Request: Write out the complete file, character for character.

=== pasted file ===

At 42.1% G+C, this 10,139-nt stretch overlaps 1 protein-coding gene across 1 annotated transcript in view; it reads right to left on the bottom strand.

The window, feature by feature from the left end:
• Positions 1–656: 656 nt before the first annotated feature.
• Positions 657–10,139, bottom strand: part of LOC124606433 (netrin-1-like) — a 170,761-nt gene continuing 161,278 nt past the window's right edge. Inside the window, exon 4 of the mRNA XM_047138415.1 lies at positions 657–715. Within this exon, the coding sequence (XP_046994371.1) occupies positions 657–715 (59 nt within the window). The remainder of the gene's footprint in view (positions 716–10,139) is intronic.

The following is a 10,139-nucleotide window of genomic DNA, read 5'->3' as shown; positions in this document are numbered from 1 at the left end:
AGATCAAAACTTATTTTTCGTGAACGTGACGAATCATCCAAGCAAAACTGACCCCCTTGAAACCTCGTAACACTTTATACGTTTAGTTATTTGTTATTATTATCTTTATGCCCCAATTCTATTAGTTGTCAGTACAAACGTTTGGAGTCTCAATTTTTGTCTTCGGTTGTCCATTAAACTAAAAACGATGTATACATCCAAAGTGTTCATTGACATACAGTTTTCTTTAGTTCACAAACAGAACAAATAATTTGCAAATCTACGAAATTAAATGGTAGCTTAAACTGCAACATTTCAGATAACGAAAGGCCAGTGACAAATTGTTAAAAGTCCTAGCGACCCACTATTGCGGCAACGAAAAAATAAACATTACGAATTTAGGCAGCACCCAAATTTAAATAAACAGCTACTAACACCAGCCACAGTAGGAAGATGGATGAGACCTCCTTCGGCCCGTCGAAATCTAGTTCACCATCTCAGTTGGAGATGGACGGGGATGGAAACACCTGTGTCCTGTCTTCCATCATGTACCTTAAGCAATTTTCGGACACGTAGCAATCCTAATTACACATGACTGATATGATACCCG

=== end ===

At 42.1% G+C, this 10,139-nt stretch overlaps 1 protein-coding gene across 1 annotated transcript in view; it reads right to left on the bottom strand.

The window, feature by feature from the left end:
• Positions 1–656: 656 nt before the first annotated feature.
• Positions 657–10,139, bottom strand: part of LOC124606433 (netrin-1-like) — a 170,761-nt gene continuing 161,278 nt past the window's right edge. Inside the window, exon 4 of the mRNA XM_047138415.1 lies at positions 657–715. Within this exon, the coding sequence (XP_046994371.1) occupies positions 657–715 (59 nt within the window). The remainder of the gene's footprint in view (positions 716–10,139) is intronic.

The following is a 10,139-nucleotide window of genomic DNA, read 5'->3' as shown; positions in this document are numbered from 1 at the left end:
AGATCAAAACTTATTTTTCGTGAACGTGACGAATCATCCAAGCAAAACTGACCCCCTTGAAACCTCGTAACACTTTATACGTTTAGTTATTTGTTATTATTATCTTTATGCCCCAATTCTATTAGTTGTCAGTACAAACGTTTGGAGTCTCAATTTTTGTCTTCGGTTGTCCATTAAACTAAAAACGATGTATACATCCAAAGTGTTCATTGACATACAGTTTTCTTTAGTTCACAAACAGAACAAATAATTTGCAAATCTACGAAATTAAATGGTAGCTTAAACTGCAACATTTCAGATAACGAAAGGCCAGTGACAAATTGTTAAAAGTCCTAGCGACCCACTATTGCGGCAACGAAAAAATAAACATTACGAATTTAGGCAGCACCCAAATTTAAATAAACAGCTACTAACACCAGCCACAGTAGGAAGATGGATGAGACCTCCTTCGGCCCGTCGAAATCTAGTTCACCATCTCAGTTGGAGATGGACGGGGATGGAAACACCTGTGTCCTGTCTTCCATCATGTACCTTAAGCAATTTTCGGACACGTAGCAATCCTAATTACACATGACTGATATGATACCCG